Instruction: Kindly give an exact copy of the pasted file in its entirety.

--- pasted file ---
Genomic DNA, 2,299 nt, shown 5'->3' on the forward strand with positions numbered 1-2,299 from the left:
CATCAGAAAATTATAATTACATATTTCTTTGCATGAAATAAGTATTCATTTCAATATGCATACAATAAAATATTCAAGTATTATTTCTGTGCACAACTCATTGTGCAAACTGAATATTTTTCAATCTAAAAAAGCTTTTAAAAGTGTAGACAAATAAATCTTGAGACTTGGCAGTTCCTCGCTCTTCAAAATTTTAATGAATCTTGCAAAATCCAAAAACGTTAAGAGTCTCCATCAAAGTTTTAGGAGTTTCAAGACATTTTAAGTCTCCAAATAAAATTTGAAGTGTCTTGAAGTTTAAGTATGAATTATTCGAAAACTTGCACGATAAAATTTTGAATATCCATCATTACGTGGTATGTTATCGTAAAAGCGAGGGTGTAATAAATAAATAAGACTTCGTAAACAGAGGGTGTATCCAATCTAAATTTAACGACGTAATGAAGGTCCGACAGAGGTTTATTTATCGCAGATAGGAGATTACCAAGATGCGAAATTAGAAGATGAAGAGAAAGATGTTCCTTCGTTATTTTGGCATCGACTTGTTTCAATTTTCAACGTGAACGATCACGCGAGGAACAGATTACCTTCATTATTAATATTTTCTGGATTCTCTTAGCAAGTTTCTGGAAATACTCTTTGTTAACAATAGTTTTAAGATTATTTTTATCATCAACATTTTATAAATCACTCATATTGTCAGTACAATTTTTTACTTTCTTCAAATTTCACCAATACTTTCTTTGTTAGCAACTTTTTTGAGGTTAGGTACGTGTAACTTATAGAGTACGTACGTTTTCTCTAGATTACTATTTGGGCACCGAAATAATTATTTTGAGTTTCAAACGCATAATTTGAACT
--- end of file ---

Genomic DNA, 2,299 nt, shown 5'->3' on the forward strand with positions numbered 1-2,299 from the left:
CATCAGAAAATTATAATTACATATTTCTTTGCATGAAATAAGTATTCATTTCAATATGCATACAATAAAATATTCAAGTATTATTTCTGTGCACAACTCATTGTGCAAACTGAATATTTTTCAATCTAAAAAAGCTTTTAAAAGTGTAGACAAATAAATCTTGAGACTTGGCAGTTCCTCGCTCTTCAAAATTTTAATGAATCTTGCAAAATCCAAAAACGTTAAGAGTCTCCATCAAAGTTTTAGGAGTTTCAAGACATTTTAAGTCTCCAAATAAAATTTGAAGTGTCTTGAAGTTTAAGTATGAATTATTCGAAAACTTGCACGATAAAATTTTGAATATCCATCATTACGTGGTATGTTATCGTAAAAGCGAGGGTGTAATAAATAAATAAGACTTCGTAAACAGAGGGTGTATCCAATCTAAATTTAACGACGTAATGAAGGTCCGACAGAGGTTTATTTATCGCAGATAGGAGATTACCAAGATGCGAAATTAGAAGATGAAGAGAAAGATGTTCCTTCGTTATTTTGGCATCGACTTGTTTCAATTTTCAACGTGAACGATCACGCGAGGAACAGATTACCTTCATTATTAATATTTTCTGGATTCTCTTAGCAAGTTTCTGGAAATACTCTTTGTTAACAATAGTTTTAAGATTATTTTTATCATCAACATTTTATAAATCACTCATATTGTCAGTACAATTTTTTACTTTCTTCAAATTTCACCAATACTTTCTTTGTTAGCAACTTTTTTGAGGTTAGGTACGTGTAACTTATAGAGTACGTACGTTTTCTCTAGATTACTATTTGGGCACCGAAATAATTATTTTGAGTTTCAAACGCATAATTTGAACT